As we have been reporting, Venezuela is in chaos. What Americans may not realize is how the South American country’s turmoil affects our interests.
Venezuela has many crises, but when inflation has doubled in the past year and basic necessities like toilet paper and electricity are lacking, the people revolt. Led by the young, charismatic, and American-educated opposition party leader Leopoldo Lopez, thousands of Venezuelans are taking to the street to voice their discontent.
Their frustrations are directed squarely at Venezuelan President Nicolas Maduro—a Hugo Chavez protégé who is happily embracing totalitarianism and telling supporters, “I’m not going to step down…..No one will remove me from the path of building the Bolivarian revolution.”
The White House’s response has been a predictable, cookie-cutter statement devoid of any urgency or meaningful substance. But then again, this is precisely what we have come to expect from one of the least engaged and capable Administrations when it comes to advancing our country’s interests on the global stage.
From Egypt to Syria to Libya, to name a few, the White House’s lack of preparedness and vision has cost our country dearly, including the loss of four American lives in the Benghazi attack on our diplomatic missions. As John Fund wrote, this shouldn’t surprise us. As an Illinois state senator, President Obama voted “present” 129 times, previewing a reflection of his foreign policy approach. As Heritage’s Kim Holmes and James Carafano put it:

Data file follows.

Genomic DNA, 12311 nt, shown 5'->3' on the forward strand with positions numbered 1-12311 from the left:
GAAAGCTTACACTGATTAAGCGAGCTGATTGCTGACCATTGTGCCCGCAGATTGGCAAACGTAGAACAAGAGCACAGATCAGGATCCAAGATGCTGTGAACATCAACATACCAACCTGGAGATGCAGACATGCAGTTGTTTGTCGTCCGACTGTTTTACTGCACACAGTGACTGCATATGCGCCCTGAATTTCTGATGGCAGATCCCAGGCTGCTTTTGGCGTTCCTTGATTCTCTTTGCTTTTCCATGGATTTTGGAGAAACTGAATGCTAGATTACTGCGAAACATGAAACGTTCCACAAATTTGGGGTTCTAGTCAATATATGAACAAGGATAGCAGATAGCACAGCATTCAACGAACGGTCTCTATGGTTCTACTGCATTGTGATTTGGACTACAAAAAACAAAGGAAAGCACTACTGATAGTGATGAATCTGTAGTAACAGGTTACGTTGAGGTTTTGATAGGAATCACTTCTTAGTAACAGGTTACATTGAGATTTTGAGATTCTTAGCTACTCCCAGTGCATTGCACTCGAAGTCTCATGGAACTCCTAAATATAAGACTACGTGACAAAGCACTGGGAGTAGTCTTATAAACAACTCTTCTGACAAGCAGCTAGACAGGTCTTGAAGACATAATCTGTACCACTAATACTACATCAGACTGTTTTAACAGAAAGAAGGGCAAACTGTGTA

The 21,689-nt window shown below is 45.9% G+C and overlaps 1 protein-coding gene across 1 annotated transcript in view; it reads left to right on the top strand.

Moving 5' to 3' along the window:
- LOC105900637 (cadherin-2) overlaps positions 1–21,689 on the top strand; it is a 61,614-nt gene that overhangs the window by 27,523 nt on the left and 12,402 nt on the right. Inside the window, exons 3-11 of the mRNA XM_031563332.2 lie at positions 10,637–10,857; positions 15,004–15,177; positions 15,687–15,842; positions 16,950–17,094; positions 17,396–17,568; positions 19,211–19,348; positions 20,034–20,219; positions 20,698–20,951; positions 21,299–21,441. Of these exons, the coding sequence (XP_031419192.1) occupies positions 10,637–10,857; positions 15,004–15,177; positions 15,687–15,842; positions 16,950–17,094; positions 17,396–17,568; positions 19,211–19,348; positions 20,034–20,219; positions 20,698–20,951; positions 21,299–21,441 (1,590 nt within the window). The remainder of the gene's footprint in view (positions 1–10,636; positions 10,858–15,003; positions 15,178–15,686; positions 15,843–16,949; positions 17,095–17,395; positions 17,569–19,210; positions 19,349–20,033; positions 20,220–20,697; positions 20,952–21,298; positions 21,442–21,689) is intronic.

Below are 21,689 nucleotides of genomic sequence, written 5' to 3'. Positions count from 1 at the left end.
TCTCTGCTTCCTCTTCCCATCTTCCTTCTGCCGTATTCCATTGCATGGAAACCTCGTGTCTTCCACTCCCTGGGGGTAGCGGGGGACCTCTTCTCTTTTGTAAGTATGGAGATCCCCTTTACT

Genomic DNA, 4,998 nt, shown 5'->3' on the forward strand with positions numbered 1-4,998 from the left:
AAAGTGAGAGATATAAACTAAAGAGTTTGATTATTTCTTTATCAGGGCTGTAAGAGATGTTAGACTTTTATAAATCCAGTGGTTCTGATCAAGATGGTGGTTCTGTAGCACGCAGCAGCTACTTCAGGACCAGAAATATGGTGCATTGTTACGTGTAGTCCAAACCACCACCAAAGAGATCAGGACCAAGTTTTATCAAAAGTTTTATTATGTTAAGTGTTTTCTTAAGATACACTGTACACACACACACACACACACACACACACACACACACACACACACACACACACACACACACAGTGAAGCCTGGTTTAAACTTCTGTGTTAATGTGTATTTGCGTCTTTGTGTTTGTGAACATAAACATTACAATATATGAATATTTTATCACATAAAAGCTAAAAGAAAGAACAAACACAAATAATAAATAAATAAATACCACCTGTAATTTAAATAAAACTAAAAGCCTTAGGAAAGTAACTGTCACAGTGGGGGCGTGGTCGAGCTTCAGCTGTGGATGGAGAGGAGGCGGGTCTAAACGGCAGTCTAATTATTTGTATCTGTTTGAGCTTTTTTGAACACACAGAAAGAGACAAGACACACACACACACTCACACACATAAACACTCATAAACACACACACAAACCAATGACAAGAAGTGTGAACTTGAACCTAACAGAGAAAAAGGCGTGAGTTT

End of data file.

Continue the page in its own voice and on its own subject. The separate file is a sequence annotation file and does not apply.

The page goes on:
The Obama doctrine revolves around trust in the ability and willingness of international institutions to solve the most fundamental foreign policy challenges, such as terrorism or nuclear proliferation, often before we turn to our traditional friends and allies.
Indeed. The Obama White House and State Department operate as though it’s better to ignore international crises or outsource responsibility to Russia than to confront a belligerent Iran bent on pursuing nuclear capabilities.
In this light, Venezuela is just another reminder of the many failures of the Obama Doctrine. Rather than confront the threats posed by a Venezuelan government providing safe haven to Hezbollah, our Secretary of State is describing the situation in the South American country as nothing more than a weakening of democratic institutions.
In the absence of a strong American foreign policy, expect our national security interests to be tested by totalitarian regimes working with our adversaries at every possible turn.
Venezuela is not alone, of course. In just a couple of weeks, the Obama Doctrine will be tested when El Salvador holds a presidential election. The outcome matters to us, because as Heritage President Jim DeMint describes in a recent column, “El Salvador may be about to turn into a gang haven that will act as a transit point for drugs plunging America’s inner cities further into crime and despair. And the whole mess can be laid at the White House’s door.”
Yet another reminder of the perils of an American foreign policy that votes “present.”